March 31, 2008
Three Juniors at Columbia and Barnard Named Truman Scholars
Three juniors who are pursuing careers in public service—two at Columbia College and one at Barnard College—have been selected as 2008 Truman Scholars by The Harry S. Truman Scholarship Foundation. Sarracina Littlebird (CC ’09), Nhu-Y Ngo (CC ’09) and Amanda Catherine MacLellan (BC ’09) will each receive scholarships worth $30,000 to be used for graduate study in their respective fields.
Sarracina Littlebird, an environmental biology major from Sante Fe, N.M. and part Native American, plans to use the scholarship to pay for law school.
“I have always been fascinated with the skills [required of] a lawyer,” said Littlebird. Afterwards, she intends to return to her pueblo in New Mexico to advocate for Native American rights, including education, land management and water use. “More and more of the culture’s dissolving,” said Littlebird. “I believe the court system is the place to champion cultural rights.”
As the first member of her family to go to college, Nhu-Y Ngo, a history and political science major, aspires to fight for immigrant rights, with a focus on language access.
“To effect structural changes, I realized I could do more good in public service,” said Ngo, who emigrated with her parents to the United States from Vietnam when she was three years old. While Ngo admits that her mother had reservations about her daughter pursuing a public interest career, Ngo seeks to show her community that public service “is a viable route…that you can give back in different ways.”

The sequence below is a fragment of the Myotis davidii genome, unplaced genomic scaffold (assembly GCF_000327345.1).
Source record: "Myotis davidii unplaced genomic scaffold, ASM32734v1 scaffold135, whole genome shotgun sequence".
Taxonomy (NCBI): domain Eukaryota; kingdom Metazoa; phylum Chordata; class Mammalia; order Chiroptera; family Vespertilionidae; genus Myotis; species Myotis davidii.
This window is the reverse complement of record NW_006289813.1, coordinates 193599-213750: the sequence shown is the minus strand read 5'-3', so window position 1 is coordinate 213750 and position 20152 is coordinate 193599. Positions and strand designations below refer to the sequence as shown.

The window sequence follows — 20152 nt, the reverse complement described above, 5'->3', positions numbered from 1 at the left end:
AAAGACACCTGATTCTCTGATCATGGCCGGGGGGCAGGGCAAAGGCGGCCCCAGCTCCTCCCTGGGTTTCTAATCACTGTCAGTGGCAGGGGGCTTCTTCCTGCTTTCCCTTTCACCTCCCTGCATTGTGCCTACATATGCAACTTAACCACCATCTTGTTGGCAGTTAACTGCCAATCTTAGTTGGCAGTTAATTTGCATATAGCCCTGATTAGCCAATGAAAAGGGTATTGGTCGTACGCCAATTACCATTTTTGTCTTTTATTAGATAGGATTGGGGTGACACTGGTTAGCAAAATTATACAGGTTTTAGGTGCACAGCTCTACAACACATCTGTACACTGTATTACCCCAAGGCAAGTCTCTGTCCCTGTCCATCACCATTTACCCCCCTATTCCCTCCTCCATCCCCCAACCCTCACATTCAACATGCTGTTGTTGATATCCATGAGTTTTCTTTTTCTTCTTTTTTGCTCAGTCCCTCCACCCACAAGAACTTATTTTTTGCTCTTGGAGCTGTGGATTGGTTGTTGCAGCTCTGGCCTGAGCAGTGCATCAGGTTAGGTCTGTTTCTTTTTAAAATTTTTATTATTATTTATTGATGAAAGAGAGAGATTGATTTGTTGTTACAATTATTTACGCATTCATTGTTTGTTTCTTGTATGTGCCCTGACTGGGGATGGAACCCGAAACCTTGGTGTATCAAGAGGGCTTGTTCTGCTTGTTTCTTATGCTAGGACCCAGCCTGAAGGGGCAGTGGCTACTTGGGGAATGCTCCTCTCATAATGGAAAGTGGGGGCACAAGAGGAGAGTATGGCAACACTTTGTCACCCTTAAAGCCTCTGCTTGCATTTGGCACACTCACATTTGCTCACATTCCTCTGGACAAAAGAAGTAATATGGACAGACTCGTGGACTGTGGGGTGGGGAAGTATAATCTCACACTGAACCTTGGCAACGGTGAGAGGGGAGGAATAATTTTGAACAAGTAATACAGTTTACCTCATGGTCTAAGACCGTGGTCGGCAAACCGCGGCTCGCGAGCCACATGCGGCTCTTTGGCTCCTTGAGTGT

Amanda Catherine MacLellan
Amanda Catherine MacLellan credits the depth of support in the Barnard Community for her current success.
“I realized how many people I see everyday care about what’s going on in my life,” said MacLellan. A native of Manchester, N.H., and majoring in English in the Barnard Education Program, MacLellan plans to seek a master of arts in education. Noting that the United States lacks a national standard for media literacy education, MacLellan plans to push for media literacy initiatives at the state and national level. “Without media literacy instruction, we are depriving students of the ability to make rational choices regarding what they consume and create.”
Columbia has not had more than one winner in a single year since 2003. “We had an excellent crop of candidates this year,” said Michael Pippenger, associate dean of fellowship programs and study abroad at Columbia. “Their passion for being agents of change really shone through.”
James Runsdorf, associate dean of studies at Barnard, shared the excitement: “We’re all very proud. Amanda’s a very deserving student.”
All winners noted that they felt well prepared by their respective advisors, who worked with them throughout the application process, and staged mock interviews on their behalf. Pippenger described the preparatory process this way: “We challenge students to articulate their intellectual goals and professional dreams, and to be as precise as possible. We also tell them to have fun. It’s easy to forget that the experience of interviewing should be an engaging one.”
The Truman Scholarship Foundation was established by Congress in 1975 as the federal memorial to the thirty-third President. This year, 65 students from 55 U.S. colleges and universities were selected as 2008 Truman Scholars. They were chosen by 17 independent selection panels on the basis of leadership potential, intellectual ability, and likelihood of ‘making a difference.’ The 65 scholars were selected from among 595 candidates nominated by 283 colleges and universities nationwide.
- Story by Stacy Parker Aab